Statistical analysis

    The D'Agostino and Pearson test was used to determine whether data followed a Gaussian distribution. Data with and without a normal distribution were represented respectively by the mean (standard deviation) and median (range). Data were analyzed using the Fisher exact test or Chi-square test (qualitative variable) and the unpaired t test after confirmation of normal distribution (quantitative variables). We first selected only the significant variables identified (p<.10) and then assigned values of 0 or 1 to the absence or presence of these variables in each case. Logistic regression was used to identify the significant independent variables and to estimate the simultaneous impact of these factors on the assessment of CPP. The results were expressed as the odds ratio (OR) and 95% confidence interval (95% CI), with the level of significance set at p<.05.

    RESULTS

    The prevalence of CPP was 11.5% (147/1,278). Considering only women of reproductive age, the prevalence was 15.1% (127/841). The characterization of associated history elements is presented in Table 1. In total, 82.4% of healthy women (932/1,131) and 90.5% of women with CPP (133/147) stated that they make regular clinic visits at basic health centers (at least two appointments per year). Only 4.1% of women with the disease, however, knew their diagnosis before the interview (n = 6/147). The average duration of the pain was 51.8 ± 61.2 [6-360] months: 6-12 months in 34.0% of the women (50/147), 13-36 months in 28.6% (42/147), and over 36 months in 37.4% (55/147). The mean intensity of pain obtained with a visual analogue scale (VAS) was 58.5± 23.4 mm. The intensity was 30-50 mm in 52.4% of the women (77/147), 51-70 mm in 17.7% (26/147), and 71100 mm in 29.9% (44/147). In total, 44.9% of the women reported a spontaneous onset of pain (66/147); in 3.4% (5/ 147), the pain was related to food intake; in 8.5% (9/106 -excluding those who were not sexually active), the pain was related to intercourse; in 21.8% (32/147), the pain was related to physical activity; in 30.6% (30/98 - excluding those who were menopausal), the pain was related to menstruation; in 2.0% (2/98), the pain was related to ovulation; in 0.7% (1/147), the pain was related to stress; and in 1.4%, it was related to other factors (2/147). The frequency of self-medication was 1.4% (16/1131) and 24.5% (111/147) among healthy and CPP women, respectively. The common occupations were maidservant, hairdresser, and seamstress, with no possibility of grouping the women according to their occupations.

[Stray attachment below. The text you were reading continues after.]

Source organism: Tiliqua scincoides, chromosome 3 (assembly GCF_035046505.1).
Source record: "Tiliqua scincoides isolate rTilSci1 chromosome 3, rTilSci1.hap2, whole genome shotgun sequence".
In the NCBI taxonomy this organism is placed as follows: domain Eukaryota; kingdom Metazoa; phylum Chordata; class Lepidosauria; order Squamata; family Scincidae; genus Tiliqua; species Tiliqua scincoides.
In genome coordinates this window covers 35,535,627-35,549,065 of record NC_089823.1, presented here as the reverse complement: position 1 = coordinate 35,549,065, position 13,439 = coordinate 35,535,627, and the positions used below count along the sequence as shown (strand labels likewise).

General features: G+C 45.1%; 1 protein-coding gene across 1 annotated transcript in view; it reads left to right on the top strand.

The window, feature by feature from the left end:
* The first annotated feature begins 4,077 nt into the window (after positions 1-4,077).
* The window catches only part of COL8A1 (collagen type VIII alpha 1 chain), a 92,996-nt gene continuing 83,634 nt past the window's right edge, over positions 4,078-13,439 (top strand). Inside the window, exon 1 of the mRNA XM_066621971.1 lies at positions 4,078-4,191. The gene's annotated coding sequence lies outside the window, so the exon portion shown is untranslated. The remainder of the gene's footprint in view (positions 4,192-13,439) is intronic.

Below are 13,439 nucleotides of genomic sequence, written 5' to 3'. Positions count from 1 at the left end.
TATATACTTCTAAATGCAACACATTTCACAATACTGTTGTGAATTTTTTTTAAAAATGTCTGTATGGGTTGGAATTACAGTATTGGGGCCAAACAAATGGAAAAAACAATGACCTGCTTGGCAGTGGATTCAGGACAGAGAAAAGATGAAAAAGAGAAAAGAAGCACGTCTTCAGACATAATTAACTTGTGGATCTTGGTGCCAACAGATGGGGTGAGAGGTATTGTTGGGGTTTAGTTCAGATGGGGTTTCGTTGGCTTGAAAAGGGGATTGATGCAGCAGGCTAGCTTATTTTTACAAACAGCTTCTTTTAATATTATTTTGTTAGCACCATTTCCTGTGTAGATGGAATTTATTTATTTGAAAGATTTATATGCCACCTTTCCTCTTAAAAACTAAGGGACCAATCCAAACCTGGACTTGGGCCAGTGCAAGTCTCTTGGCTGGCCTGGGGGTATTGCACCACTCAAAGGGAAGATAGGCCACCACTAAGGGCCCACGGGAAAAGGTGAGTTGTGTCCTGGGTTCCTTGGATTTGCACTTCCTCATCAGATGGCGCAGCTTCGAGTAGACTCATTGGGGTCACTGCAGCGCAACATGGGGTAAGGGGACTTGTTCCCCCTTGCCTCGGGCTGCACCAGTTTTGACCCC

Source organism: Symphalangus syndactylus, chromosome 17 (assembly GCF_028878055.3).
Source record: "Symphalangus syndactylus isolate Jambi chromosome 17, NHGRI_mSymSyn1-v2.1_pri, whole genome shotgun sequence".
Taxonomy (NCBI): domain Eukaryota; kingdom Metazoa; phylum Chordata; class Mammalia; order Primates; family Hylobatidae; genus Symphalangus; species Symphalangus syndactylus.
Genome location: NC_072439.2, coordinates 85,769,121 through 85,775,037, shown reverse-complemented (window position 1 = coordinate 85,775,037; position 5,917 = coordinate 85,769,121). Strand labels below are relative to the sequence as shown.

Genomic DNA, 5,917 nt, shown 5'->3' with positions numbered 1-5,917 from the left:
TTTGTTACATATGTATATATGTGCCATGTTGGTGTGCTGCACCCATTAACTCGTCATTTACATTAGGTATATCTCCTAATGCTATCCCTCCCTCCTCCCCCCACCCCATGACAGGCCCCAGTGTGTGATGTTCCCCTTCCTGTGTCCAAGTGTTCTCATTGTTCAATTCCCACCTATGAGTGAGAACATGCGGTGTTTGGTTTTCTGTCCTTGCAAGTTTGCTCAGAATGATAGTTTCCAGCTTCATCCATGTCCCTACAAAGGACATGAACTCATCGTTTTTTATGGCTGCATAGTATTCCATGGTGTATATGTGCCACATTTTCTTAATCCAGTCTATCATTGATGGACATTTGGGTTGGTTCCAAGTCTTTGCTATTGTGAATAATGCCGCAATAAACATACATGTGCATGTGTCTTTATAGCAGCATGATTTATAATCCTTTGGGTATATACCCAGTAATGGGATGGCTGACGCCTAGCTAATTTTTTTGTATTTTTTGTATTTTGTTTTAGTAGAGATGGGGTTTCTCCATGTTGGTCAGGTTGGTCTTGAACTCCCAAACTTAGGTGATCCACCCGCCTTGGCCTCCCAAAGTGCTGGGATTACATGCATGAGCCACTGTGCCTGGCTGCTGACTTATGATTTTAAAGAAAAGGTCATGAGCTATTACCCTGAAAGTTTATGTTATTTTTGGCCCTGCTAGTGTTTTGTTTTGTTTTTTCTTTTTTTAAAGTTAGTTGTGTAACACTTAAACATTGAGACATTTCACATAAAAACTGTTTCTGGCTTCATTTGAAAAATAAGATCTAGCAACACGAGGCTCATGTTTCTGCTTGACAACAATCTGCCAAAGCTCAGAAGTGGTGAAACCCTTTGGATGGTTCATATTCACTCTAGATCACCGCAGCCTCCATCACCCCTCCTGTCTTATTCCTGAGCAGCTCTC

A univariate analysis of the variables investigated is presented in Table 2. In the logistic regression, the factors independently associated with CPP were dyspareunia, previous abdominal surgery, depression, dysmenorrhea, anxiety, current sexual activity, low back pain, constipation, urinary symptoms, and low educational level. These results are detailed in Table 3.

    DISCUSSION

    In the present study, we detected a one-year prevalence of 11.5% for CPP among women from Ribeirao Preto and a prevalence of 15.1% in women of reproductive age. To our knowledge, this is the first time that a high prevalence of this disease has been reported in Brazil. The presence of chronic pain was found to be 48.4% in women from Salvador, Brazil.20 Although that study described pain at various sites, it made no reference to abdominal or pelvic pain. A recent review published by Latthe et al.10 has shown that the worldwide prevalence of this condition ranges from 2% to 24%, which places Brazil among the countries with a higher prevalence of CPP. Zondervan et al., for example, observed a community prevalence of 24.0% in women between 18 and 49 years of age.7 In that study, the questionnaire response rate was 74%. A higher response rate is natural among women with the disease, which may explain the difference in prevalence compared with our study, which had a response rate of 97.9% (1,278/1,306). We believe that our data are representative of the entire Ribeirao Preto community because the social-demographic indicators of the covered area are similar to those of the general population of the city (socioeconomic level, age distribution, sex, and ethnicity).